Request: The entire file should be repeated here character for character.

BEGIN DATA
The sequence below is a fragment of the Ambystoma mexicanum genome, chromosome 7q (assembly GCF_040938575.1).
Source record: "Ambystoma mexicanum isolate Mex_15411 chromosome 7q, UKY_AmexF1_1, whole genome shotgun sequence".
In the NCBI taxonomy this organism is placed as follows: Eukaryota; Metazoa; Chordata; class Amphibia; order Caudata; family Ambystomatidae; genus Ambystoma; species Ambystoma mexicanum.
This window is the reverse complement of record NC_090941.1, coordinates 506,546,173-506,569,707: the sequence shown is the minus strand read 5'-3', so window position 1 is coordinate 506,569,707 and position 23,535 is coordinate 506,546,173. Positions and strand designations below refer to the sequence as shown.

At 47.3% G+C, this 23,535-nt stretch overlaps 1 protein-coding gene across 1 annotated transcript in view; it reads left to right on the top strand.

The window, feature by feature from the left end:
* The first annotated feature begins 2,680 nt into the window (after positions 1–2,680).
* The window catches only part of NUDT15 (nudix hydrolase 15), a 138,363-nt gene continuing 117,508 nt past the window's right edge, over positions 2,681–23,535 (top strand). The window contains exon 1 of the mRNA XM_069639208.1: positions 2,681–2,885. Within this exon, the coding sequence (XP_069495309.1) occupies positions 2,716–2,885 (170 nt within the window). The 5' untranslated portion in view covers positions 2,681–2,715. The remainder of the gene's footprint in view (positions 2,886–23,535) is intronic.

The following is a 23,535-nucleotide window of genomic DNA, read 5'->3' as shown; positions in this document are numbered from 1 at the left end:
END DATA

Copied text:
The sequence below is a fragment of the Ambystoma mexicanum genome, chromosome 7q (assembly GCF_040938575.1).
Source record: "Ambystoma mexicanum isolate Mex_15411 chromosome 7q, UKY_AmexF1_1, whole genome shotgun sequence".
In the NCBI taxonomy this organism is placed as follows: Eukaryota; Metazoa; Chordata; class Amphibia; order Caudata; family Ambystomatidae; genus Ambystoma; species Ambystoma mexicanum.
This window is the reverse complement of record NC_090941.1, coordinates 506,546,173-506,569,707: the sequence shown is the minus strand read 5'-3', so window position 1 is coordinate 506,569,707 and position 23,535 is coordinate 506,546,173. Positions and strand designations below refer to the sequence as shown.

At 47.3% G+C, this 23,535-nt stretch overlaps 1 protein-coding gene across 1 annotated transcript in view; it reads left to right on the top strand.

The window, feature by feature from the left end:
* The first annotated feature begins 2,680 nt into the window (after positions 1–2,680).
* The window catches only part of NUDT15 (nudix hydrolase 15), a 138,363-nt gene continuing 117,508 nt past the window's right edge, over positions 2,681–23,535 (top strand). The window contains exon 1 of the mRNA XM_069639208.1: positions 2,681–2,885. Within this exon, the coding sequence (XP_069495309.1) occupies positions 2,716–2,885 (170 nt within the window). The 5' untranslated portion in view covers positions 2,681–2,715. The remainder of the gene's footprint in view (positions 2,886–23,535) is intronic.

The following is a 23,535-nucleotide window of genomic DNA, read 5'->3' as shown; positions in this document are numbered from 1 at the left end: